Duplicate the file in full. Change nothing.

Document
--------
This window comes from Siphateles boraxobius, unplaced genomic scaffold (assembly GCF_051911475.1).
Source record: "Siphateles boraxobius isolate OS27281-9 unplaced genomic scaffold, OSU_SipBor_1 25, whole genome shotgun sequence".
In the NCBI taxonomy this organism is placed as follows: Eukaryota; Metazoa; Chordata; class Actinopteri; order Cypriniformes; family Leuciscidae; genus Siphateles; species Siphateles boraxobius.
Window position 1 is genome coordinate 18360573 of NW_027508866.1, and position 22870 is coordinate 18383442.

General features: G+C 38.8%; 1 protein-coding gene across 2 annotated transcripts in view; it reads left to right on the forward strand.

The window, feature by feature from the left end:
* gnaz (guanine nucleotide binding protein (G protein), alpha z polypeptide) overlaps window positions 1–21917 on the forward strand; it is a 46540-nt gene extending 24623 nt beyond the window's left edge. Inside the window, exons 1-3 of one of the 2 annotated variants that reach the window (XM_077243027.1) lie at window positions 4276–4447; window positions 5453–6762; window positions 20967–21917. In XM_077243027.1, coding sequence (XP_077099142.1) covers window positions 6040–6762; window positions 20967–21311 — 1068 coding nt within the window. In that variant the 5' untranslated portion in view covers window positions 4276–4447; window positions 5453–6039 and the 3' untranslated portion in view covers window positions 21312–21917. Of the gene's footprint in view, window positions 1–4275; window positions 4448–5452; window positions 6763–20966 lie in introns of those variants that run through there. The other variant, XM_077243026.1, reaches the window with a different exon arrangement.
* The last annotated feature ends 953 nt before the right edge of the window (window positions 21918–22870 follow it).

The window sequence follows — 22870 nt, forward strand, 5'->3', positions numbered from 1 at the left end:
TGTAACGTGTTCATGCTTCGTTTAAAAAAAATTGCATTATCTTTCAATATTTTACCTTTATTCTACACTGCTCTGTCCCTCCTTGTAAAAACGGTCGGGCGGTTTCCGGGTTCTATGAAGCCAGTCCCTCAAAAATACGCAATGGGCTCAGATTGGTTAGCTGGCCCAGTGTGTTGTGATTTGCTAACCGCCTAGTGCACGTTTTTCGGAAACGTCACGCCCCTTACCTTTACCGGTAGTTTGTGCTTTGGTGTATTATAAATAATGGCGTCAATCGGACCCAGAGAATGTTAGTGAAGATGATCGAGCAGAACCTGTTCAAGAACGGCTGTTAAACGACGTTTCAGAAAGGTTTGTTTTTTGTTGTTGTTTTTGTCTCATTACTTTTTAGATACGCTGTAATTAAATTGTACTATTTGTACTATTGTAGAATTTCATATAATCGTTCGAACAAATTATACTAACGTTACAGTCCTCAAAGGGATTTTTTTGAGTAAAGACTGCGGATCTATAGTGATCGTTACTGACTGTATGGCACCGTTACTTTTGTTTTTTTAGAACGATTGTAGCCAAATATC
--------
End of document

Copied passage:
This window comes from Siphateles boraxobius, unplaced genomic scaffold (assembly GCF_051911475.1).
Source record: "Siphateles boraxobius isolate OS27281-9 unplaced genomic scaffold, OSU_SipBor_1 25, whole genome shotgun sequence".
In the NCBI taxonomy this organism is placed as follows: Eukaryota; Metazoa; Chordata; class Actinopteri; order Cypriniformes; family Leuciscidae; genus Siphateles; species Siphateles boraxobius.
Window position 1 is genome coordinate 18360573 of NW_027508866.1, and position 22870 is coordinate 18383442.

General features: G+C 38.8%; 1 protein-coding gene across 2 annotated transcripts in view; it reads left to right on the forward strand.

The window, feature by feature from the left end:
* gnaz (guanine nucleotide binding protein (G protein), alpha z polypeptide) overlaps window positions 1–21917 on the forward strand; it is a 46540-nt gene extending 24623 nt beyond the window's left edge. Inside the window, exons 1-3 of one of the 2 annotated variants that reach the window (XM_077243027.1) lie at window positions 4276–4447; window positions 5453–6762; window positions 20967–21917. In XM_077243027.1, coding sequence (XP_077099142.1) covers window positions 6040–6762; window positions 20967–21311 — 1068 coding nt within the window. In that variant the 5' untranslated portion in view covers window positions 4276–4447; window positions 5453–6039 and the 3' untranslated portion in view covers window positions 21312–21917. Of the gene's footprint in view, window positions 1–4275; window positions 4448–5452; window positions 6763–20966 lie in introns of those variants that run through there. The other variant, XM_077243026.1, reaches the window with a different exon arrangement.
* The last annotated feature ends 953 nt before the right edge of the window (window positions 21918–22870 follow it).

The window sequence follows — 22870 nt, forward strand, 5'->3', positions numbered from 1 at the left end:
TGTAACGTGTTCATGCTTCGTTTAAAAAAAATTGCATTATCTTTCAATATTTTACCTTTATTCTACACTGCTCTGTCCCTCCTTGTAAAAACGGTCGGGCGGTTTCCGGGTTCTATGAAGCCAGTCCCTCAAAAATACGCAATGGGCTCAGATTGGTTAGCTGGCCCAGTGTGTTGTGATTTGCTAACCGCCTAGTGCACGTTTTTCGGAAACGTCACGCCCCTTACCTTTACCGGTAGTTTGTGCTTTGGTGTATTATAAATAATGGCGTCAATCGGACCCAGAGAATGTTAGTGAAGATGATCGAGCAGAACCTGTTCAAGAACGGCTGTTAAACGACGTTTCAGAAAGGTTTGTTTTTTGTTGTTGTTTTTGTCTCATTACTTTTTAGATACGCTGTAATTAAATTGTACTATTTGTACTATTGTAGAATTTCATATAATCGTTCGAACAAATTATACTAACGTTACAGTCCTCAAAGGGATTTTTTTGAGTAAAGACTGCGGATCTATAGTGATCGTTACTGACTGTATGGCACCGTTACTTTTGTTTTTTTAGAACGATTGTAGCCAAATATC